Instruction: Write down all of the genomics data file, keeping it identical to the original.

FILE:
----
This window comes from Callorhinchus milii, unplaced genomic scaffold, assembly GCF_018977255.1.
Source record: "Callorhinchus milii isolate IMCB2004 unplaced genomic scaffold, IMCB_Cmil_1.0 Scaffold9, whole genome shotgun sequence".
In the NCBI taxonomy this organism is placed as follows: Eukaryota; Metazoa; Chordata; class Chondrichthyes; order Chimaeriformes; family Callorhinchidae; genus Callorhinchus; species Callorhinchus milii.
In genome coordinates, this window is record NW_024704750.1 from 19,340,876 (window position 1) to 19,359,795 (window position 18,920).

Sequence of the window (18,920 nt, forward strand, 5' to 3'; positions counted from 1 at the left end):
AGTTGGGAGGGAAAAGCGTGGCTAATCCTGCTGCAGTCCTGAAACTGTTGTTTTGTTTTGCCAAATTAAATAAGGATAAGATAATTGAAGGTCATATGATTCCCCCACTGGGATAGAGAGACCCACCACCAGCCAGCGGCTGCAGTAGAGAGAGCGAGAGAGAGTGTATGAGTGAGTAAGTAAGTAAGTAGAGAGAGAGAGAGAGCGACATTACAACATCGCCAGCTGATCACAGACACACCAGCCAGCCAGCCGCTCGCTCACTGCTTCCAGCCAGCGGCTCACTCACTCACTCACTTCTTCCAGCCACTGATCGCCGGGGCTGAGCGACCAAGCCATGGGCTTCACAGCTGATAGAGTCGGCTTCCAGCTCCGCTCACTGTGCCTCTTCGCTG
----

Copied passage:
This window comes from Callorhinchus milii, unplaced genomic scaffold, assembly GCF_018977255.1.
Source record: "Callorhinchus milii isolate IMCB2004 unplaced genomic scaffold, IMCB_Cmil_1.0 Scaffold9, whole genome shotgun sequence".
In the NCBI taxonomy this organism is placed as follows: Eukaryota; Metazoa; Chordata; class Chondrichthyes; order Chimaeriformes; family Callorhinchidae; genus Callorhinchus; species Callorhinchus milii.
In genome coordinates, this window is record NW_024704750.1 from 19,340,876 (window position 1) to 19,359,795 (window position 18,920).

Sequence of the window (18,920 nt, forward strand, 5' to 3'; positions counted from 1 at the left end):
AGTTGGGAGGGAAAAGCGTGGCTAATCCTGCTGCAGTCCTGAAACTGTTGTTTTGTTTTGCCAAATTAAATAAGGATAAGATAATTGAAGGTCATATGATTCCCCCACTGGGATAGAGAGACCCACCACCAGCCAGCGGCTGCAGTAGAGAGAGCGAGAGAGAGTGTATGAGTGAGTAAGTAAGTAAGTAGAGAGAGAGAGAGAGCGACATTACAACATCGCCAGCTGATCACAGACACACCAGCCAGCCAGCCGCTCGCTCACTGCTTCCAGCCAGCGGCTCACTCACTCACTCACTTCTTCCAGCCACTGATCGCCGGGGCTGAGCGACCAAGCCATGGGCTTCACAGCTGATAGAGTCGGCTTCCAGCTCCGCTCACTGTGCCTCTTCGCTG